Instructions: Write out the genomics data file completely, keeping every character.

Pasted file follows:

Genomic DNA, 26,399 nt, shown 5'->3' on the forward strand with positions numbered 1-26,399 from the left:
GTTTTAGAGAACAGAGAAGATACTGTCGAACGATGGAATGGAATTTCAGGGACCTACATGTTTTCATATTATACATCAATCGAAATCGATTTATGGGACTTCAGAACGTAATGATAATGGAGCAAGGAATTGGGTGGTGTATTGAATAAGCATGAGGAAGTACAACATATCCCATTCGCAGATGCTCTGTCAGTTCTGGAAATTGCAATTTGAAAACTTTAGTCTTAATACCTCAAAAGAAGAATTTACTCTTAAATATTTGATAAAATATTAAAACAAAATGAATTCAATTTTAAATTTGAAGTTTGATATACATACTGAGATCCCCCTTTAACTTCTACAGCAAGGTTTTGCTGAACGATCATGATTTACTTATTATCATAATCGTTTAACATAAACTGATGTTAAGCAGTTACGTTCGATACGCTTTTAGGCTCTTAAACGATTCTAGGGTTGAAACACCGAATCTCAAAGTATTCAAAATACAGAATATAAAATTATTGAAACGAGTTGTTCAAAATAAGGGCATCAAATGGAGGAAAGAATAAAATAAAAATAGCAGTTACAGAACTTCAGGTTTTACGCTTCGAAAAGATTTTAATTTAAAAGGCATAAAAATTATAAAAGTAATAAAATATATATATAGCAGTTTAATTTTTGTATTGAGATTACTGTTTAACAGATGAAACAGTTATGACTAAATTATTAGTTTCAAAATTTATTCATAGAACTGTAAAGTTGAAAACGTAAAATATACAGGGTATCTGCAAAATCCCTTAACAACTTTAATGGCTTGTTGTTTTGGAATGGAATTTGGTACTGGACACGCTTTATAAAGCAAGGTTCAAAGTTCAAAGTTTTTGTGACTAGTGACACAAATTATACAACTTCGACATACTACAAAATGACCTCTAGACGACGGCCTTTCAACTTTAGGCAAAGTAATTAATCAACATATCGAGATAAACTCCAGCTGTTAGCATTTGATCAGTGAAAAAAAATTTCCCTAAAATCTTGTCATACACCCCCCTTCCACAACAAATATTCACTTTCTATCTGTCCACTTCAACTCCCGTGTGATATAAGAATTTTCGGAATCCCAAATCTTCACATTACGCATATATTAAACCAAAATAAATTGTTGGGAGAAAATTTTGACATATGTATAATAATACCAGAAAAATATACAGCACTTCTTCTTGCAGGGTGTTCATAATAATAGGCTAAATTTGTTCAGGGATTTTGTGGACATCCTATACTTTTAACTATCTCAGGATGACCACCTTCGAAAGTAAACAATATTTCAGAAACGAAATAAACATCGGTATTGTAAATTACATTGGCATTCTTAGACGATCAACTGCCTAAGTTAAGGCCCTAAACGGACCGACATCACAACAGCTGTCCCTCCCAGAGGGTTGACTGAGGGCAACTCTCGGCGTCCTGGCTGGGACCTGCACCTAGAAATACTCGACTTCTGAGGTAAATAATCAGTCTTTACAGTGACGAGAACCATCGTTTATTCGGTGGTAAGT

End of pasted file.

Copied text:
Genomic DNA, 26,399 nt, shown 5'->3' on the forward strand with positions numbered 1-26,399 from the left:
GTTTTAGAGAACAGAGAAGATACTGTCGAACGATGGAATGGAATTTCAGGGACCTACATGTTTTCATATTATACATCAATCGAAATCGATTTATGGGACTTCAGAACGTAATGATAATGGAGCAAGGAATTGGGTGGTGTATTGAATAAGCATGAGGAAGTACAACATATCCCATTCGCAGATGCTCTGTCAGTTCTGGAAATTGCAATTTGAAAACTTTAGTCTTAATACCTCAAAAGAAGAATTTACTCTTAAATATTTGATAAAATATTAAAACAAAATGAATTCAATTTTAAATTTGAAGTTTGATATACATACTGAGATCCCCCTTTAACTTCTACAGCAAGGTTTTGCTGAACGATCATGATTTACTTATTATCATAATCGTTTAACATAAACTGATGTTAAGCAGTTACGTTCGATACGCTTTTAGGCTCTTAAACGATTCTAGGGTTGAAACACCGAATCTCAAAGTATTCAAAATACAGAATATAAAATTATTGAAACGAGTTGTTCAAAATAAGGGCATCAAATGGAGGAAAGAATAAAATAAAAATAGCAGTTACAGAACTTCAGGTTTTACGCTTCGAAAAGATTTTAATTTAAAAGGCATAAAAATTATAAAAGTAATAAAATATATATATAGCAGTTTAATTTTTGTATTGAGATTACTGTTTAACAGATGAAACAGTTATGACTAAATTATTAGTTTCAAAATTTATTCATAGAACTGTAAAGTTGAAAACGTAAAATATACAGGGTATCTGCAAAATCCCTTAACAACTTTAATGGCTTGTTGTTTTGGAATGGAATTTGGTACTGGACACGCTTTATAAAGCAAGGTTCAAAGTTCAAAGTTTTTGTGACTAGTGACACAAATTATACAACTTCGACATACTACAAAATGACCTCTAGACGACGGCCTTTCAACTTTAGGCAAAGTAATTAATCAACATATCGAGATAAACTCCAGCTGTTAGCATTTGATCAGTGAAAAAAAATTTCCCTAAAATCTTGTCATACACCCCCCTTCCACAACAAATATTCACTTTCTATCTGTCCACTTCAACTCCCGTGTGATATAAGAATTTTCGGAATCCCAAATCTTCACATTACGCATATATTAAACCAAAATAAATTGTTGGGAGAAAATTTTGACATATGTATAATAATACCAGAAAAATATACAGCACTTCTTCTTGCAGGGTGTTCATAATAATAGGCTAAATTTGTTCAGGGATTTTGTGGACATCCTATACTTTTAACTATCTCAGGATGACCACCTTCGAAAGTAAACAATATTTCAGAAACGAAATAAACATCGGTATTGTAAATTACATTGGCATTCTTAGACGATCAACTGCCTAAGTTAAGGCCCTAAACGGACCGACATCACAACAGCTGTCCCTCCCAGAGGGTTGACTGAGGGCAACTCTCGGCGTCCTGGCTGGGACCTGCACCTAGAAATACTCGACTTCTGAGGTAAATAATCAGTCTTTACAGTGACGAGAACCATCGTTTATTCGGTGGTAAGT